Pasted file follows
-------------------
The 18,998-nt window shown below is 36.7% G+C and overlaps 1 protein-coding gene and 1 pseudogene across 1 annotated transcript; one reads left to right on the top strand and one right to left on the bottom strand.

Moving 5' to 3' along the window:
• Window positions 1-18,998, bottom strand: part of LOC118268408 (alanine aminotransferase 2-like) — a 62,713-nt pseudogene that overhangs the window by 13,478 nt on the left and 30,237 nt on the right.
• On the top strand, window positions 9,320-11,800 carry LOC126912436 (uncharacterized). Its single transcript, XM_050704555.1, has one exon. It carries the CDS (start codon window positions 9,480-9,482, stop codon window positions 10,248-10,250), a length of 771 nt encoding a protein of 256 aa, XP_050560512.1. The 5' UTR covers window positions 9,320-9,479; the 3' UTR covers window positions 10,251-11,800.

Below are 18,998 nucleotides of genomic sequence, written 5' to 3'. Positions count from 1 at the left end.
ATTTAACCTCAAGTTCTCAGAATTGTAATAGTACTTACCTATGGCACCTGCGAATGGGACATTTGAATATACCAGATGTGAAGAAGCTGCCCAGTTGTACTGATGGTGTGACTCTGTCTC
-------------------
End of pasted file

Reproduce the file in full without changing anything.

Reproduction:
The 18,998-nt window shown below is 36.7% G+C and overlaps 1 protein-coding gene and 1 pseudogene across 1 annotated transcript; one reads left to right on the top strand and one right to left on the bottom strand.

Moving 5' to 3' along the window:
• Window positions 1-18,998, bottom strand: part of LOC118268408 (alanine aminotransferase 2-like) — a 62,713-nt pseudogene that overhangs the window by 13,478 nt on the left and 30,237 nt on the right.
• On the top strand, window positions 9,320-11,800 carry LOC126912436 (uncharacterized). Its single transcript, XM_050704555.1, has one exon. It carries the CDS (start codon window positions 9,480-9,482, stop codon window positions 10,248-10,250), a length of 771 nt encoding a protein of 256 aa, XP_050560512.1. The 5' UTR covers window positions 9,320-9,479; the 3' UTR covers window positions 10,251-11,800.

Below are 18,998 nucleotides of genomic sequence, written 5' to 3'. Positions count from 1 at the left end.
ATTTAACCTCAAGTTCTCAGAATTGTAATAGTACTTACCTATGGCACCTGCGAATGGGACATTTGAATATACCAGATGTGAAGAAGCTGCCCAGTTGTACTGATGGTGTGACTCTGTCTC